Teresa Albano, Economic Affairs Officer at the Office of the Coordinator of OSCE Economic and Environmental Activities and Senior Project Manager of the E-MINDFUL project;
Stefano Volpicelli, sociologist, member of the Multidisciplinary Working Group of the E-MINDFUL project
Artwork Credits: “The Tightrope Walker”, Roberto Weigand
As 2022 was a testing year, I spent my seasonal holidays ‘binge-watching’ on my sofa: movies, TV series, cartoons, including advertisements. Some captured my attention more than others: Green Book, inspired by the true story of a 1962 tour of the US ‘Deep South’ by African American pianist Don Shirley and Italian American bouncer and later actor Frank “Tony Lip” Vallelonga, who served as Shirley’s driver and bodyguard. The movie is named after ‘The Negro Motorist Green Book’, a guide for African American travellers published by Victor Hugo Green from 1936 to 1966, providing suggestions about motels, restaurants, and gas stations that would serve African Americans in states enforcing racial segregation in the Southern United States.
Besides Green Book, I truly enjoyed the TV series Bangla available on the Italian Rai Play, taken from the homonymous film “Bangla” award winner movie of the Donatello Prize — a sort of Italian Oscar — for Best Film and Best Director. Set in present-day, multi-ethnic Rome — in the popular Torpignattara neighbourhood — the movie and the TV series tell the story of Phaim and Asia, two distant worlds who are, at first glance, incompatible. He is Muslim and rooted in Bengali family traditions, and she is an atheist and the daughter of separated parents. Yet, despite everything, like a modern Romeo and Juliet, they love each other, but…..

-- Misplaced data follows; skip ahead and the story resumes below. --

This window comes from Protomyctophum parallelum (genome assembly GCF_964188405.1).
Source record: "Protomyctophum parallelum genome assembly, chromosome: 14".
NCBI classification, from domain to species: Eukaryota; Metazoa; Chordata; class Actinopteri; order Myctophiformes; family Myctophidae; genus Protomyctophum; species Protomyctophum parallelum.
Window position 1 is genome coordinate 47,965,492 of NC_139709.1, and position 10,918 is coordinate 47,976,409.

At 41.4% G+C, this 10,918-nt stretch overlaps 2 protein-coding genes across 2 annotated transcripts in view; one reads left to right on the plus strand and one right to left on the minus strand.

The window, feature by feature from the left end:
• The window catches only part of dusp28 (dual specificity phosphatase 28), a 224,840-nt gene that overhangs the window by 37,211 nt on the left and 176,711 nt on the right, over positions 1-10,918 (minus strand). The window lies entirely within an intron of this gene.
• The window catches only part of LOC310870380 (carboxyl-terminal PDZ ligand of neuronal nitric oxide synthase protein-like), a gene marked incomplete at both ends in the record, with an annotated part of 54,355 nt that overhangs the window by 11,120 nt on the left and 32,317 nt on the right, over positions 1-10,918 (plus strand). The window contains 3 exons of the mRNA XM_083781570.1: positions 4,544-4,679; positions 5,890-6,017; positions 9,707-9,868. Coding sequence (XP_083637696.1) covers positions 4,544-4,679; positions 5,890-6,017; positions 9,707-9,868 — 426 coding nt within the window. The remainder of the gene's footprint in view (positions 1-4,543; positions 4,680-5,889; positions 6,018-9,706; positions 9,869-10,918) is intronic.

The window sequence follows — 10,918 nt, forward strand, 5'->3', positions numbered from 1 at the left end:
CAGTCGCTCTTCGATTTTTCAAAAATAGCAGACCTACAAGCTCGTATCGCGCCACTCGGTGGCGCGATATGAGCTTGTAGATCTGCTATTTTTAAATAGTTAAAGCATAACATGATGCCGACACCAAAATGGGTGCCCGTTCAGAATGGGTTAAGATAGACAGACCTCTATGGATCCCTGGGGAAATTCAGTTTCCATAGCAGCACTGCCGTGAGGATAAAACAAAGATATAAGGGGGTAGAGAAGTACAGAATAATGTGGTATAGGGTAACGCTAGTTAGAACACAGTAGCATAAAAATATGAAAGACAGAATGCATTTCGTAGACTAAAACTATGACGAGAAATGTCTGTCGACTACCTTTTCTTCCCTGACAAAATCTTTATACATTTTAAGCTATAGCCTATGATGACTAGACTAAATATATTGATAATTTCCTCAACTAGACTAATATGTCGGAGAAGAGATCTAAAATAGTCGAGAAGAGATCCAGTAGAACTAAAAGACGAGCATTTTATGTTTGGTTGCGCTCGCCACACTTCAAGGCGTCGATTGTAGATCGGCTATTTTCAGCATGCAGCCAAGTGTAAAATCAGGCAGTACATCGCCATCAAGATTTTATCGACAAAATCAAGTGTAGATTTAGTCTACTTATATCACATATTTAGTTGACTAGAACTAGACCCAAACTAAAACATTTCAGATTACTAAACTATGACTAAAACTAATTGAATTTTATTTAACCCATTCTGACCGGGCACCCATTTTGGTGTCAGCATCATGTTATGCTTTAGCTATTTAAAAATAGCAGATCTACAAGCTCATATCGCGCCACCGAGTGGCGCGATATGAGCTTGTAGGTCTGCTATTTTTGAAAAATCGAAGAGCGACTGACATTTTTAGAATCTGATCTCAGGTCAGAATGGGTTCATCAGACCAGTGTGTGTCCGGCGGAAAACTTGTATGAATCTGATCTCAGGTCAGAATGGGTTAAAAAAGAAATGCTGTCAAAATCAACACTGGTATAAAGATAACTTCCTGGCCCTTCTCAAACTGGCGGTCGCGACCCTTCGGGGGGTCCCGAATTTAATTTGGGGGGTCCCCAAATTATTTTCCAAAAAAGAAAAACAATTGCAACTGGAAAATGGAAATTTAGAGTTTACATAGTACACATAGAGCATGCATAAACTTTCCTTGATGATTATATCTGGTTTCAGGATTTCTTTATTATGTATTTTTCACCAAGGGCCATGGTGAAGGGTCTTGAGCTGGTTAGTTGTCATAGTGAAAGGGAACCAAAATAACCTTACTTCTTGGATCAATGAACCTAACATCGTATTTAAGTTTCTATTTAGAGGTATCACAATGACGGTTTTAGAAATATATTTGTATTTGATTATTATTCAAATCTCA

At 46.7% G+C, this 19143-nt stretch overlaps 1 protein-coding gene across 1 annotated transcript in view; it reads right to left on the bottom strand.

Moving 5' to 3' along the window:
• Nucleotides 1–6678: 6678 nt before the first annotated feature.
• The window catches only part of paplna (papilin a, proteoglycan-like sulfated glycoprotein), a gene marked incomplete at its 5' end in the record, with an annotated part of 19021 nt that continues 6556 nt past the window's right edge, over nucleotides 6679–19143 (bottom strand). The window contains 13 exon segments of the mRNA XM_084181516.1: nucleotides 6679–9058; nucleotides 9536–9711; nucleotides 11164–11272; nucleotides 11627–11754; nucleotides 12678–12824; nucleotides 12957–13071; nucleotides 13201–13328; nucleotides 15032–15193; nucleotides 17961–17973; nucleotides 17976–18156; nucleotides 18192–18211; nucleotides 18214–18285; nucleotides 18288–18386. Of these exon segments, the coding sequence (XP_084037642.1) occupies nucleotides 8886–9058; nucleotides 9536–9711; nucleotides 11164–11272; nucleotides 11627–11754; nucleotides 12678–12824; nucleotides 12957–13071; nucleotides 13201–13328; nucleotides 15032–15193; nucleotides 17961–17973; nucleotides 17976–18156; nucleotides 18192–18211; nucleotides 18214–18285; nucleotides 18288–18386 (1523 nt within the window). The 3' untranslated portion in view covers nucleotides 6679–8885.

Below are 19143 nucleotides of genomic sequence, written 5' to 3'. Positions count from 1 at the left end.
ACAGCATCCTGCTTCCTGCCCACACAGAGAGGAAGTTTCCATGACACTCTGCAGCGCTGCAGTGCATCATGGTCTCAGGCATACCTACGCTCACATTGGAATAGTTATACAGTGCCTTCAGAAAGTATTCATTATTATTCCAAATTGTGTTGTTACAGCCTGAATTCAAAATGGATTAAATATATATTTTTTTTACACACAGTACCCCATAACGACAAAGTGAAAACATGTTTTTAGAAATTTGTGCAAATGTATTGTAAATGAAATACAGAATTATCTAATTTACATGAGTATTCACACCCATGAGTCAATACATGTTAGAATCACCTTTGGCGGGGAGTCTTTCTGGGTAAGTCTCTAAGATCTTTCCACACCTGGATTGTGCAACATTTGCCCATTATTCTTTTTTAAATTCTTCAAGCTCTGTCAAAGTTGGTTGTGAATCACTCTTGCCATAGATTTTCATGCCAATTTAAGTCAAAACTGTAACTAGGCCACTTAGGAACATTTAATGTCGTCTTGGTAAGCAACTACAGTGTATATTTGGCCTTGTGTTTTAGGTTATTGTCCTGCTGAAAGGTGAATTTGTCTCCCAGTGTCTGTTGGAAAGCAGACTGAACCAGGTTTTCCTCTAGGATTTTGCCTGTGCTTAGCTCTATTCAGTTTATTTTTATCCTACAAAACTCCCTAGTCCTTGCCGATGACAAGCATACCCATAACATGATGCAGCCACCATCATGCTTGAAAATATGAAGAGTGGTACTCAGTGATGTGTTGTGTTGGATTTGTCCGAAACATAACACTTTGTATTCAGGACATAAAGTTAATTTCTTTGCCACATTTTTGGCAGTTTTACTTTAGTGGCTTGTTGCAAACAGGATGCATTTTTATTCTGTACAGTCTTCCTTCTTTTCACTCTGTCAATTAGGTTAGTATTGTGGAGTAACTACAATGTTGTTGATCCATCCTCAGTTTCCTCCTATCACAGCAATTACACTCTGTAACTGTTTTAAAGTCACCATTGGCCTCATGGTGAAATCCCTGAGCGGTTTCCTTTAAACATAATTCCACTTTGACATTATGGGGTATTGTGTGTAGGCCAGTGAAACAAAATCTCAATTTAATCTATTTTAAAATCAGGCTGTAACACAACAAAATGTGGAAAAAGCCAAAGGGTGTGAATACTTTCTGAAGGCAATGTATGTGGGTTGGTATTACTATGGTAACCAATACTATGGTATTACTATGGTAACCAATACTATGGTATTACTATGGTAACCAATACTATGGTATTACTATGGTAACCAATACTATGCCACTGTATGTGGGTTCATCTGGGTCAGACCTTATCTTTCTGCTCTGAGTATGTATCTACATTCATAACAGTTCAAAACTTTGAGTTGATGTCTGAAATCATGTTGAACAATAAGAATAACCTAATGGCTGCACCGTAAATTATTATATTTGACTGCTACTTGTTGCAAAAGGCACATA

I do not want any spoilers, as this is an open invitation to watch the movie and/or the TV series, but both offered enjoyable, and sometimes disturbing, inspiration about the topic of migrant integration in receiving communities. What the movies bring to the fore is a key question: what is integration? Indeed, this is a relevant matter as the core objective of the E-MINDFUL project is to provide guidance on how migrants’ contribution to hosting societies can be communicated in ways that can resonate beyond the dominant polarization, not as ‘predators’, not as ‘victims’. The overall intention of the project is to foster conditions for mutual understanding and recognition in support of social cohesion and economic prosperity.
What is integration?
What are the key conditions that foster communities where everyone feels belonging? According to the United Nations’ University: “…..There is no clear definition of the word ‘integration’, despite the common use of the word” (UNU/CRIS and Allied consultants, 2002).
Some years ago, in the framework of a research project involving a number of interviews with policymakers, the meaning of the term “integration” was investigated (Volpicelli, 2012). From the answers, it was apparent how ‘integration’ can be differently understood in different contexts, varying from ‘assimilation’ to ‘multiculturalism’. In an effort to provide guidance, the European Union developed a conceptualization of integration as the “two-way process that involves mutual adaptation of migrants and the host society”, which may offer useful lenses for discussing what it means in everyday life to establish a new home in a place that is unfamiliar and sometimes far from our habits.